If you are running this course for a PB I highly recommend that you cool your heals on the second leg of the paper clip. Gather your resources by sucking in some big breaths, checking your form and marking the distance to the runners in front of you. When you hit the third and final hair pin turn I recommend that you ‘build to bust’. You will essentially have 2 kilometres to get to the finish line. The first kilometre will be spent running through the back markers coming the other way. This is always good for motivation and then the final kilometre will be ticking off land marks and hopefully those front markers that spent too many pennies in the first four kilometres as you all propel yourself to the finish line. Look for the speed bump sign as the indicator that you have 200 meters left to wring out everything that is left in the tank.
Mudjimba is an eclectic, earnest course that has enough in it for you to push a PB attempt and enough in terms of course coverage for you to sit back and watch the front runners tussle it out for the lead. It is very motivating seeing and feeling a runner at top speed scream past you. Their feet barely touch the ground. Just the sound of their slightly laboured breathing and the swish of their synthetic running kit. It makes you step back and wonder, ‘what if’. What if I trained more I think I could run as quickly as them? What if I picked up the pace now I think I could finish much stronger for the last three kilometres? And finally, what if instead of walking I break into a jog and finish this park run better than I started.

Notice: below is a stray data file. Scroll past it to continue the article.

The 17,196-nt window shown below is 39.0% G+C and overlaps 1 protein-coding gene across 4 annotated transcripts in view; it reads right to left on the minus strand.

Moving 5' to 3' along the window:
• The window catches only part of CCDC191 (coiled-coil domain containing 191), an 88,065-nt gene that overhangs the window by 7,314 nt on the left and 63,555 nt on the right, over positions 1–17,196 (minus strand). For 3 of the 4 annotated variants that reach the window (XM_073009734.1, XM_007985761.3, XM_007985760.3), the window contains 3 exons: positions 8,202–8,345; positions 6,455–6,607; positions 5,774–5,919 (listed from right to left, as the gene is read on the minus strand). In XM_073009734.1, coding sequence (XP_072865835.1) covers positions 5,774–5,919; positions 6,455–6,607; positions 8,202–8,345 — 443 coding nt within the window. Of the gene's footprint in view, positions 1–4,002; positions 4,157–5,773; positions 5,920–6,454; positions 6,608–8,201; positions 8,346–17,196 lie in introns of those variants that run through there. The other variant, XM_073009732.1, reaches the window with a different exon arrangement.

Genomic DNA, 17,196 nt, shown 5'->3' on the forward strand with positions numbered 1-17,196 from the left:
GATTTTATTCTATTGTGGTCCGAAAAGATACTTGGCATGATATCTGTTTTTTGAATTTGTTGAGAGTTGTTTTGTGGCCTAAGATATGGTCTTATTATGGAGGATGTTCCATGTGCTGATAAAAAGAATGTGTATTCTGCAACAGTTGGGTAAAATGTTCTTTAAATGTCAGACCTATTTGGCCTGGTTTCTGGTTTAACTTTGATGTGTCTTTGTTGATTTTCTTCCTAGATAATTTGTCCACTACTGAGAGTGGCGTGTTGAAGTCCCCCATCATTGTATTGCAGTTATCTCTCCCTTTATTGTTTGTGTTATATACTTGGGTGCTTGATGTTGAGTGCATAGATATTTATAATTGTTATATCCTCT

Combined with the earnest nature of the course is the laid back surfy culture that will put things into perspective for you when you don’t have your best run. Many of the sun bleached and leathered long boarders will talk at length about the waves that they missed just as much as the ones that they made. So take a page from their book, if you have a less than idea run, there is always tomorrow so in the meantime follow their bumper sticker mantra and just “surf and drink coffee.”
Post mortem Coffee Scene
There are two great coffee shops that are a short sore leg shuffle from the finish line. A cigarette paper sits between High tide and Picnic for the quality of their food and coffee. Both offer a perfect perch to sit and soak in the atmosphere of the area. From your vantage point on the corner at High tide you can watch the stream of cyclists scorching past and decide if you would look good in that much lycra. Or you can get a take away coffee at Picnic and walk 50 meters to soak your legs in the cool morning surf. While you are soothing away the pain you can stop and marvel at the skill of the surfers old and young and reflect on whether you should give up your running career and take up surfing instead.
Next week – Brightwater Parkrun
Mudjimba Park Run Stats
Number of events: 40
Number of runners: 1,681
Number of runs: 5,342
Number of first finishers: 40
Number of clubs: 129
Number of PBs: 1,004
Average number of runners per week: 133.6
Average number of runs per runner: 3.2
Biggest Attendance: 226
Average run time: 00:30:52
Total hours run: 0Years 114Days 13Hrs 25Min 17Secs
Total distance run: 26,710km
Female record holder: Beth MCKENZIE - 18:14 - Event 27 (02/03/19)
Male record holder: Max STUDER - 14:51 - Event 26 (23/02/19)
Age graded record holder: Russell JENKINS - 88.49 % - 17:31 - Event 1 (01/09/18)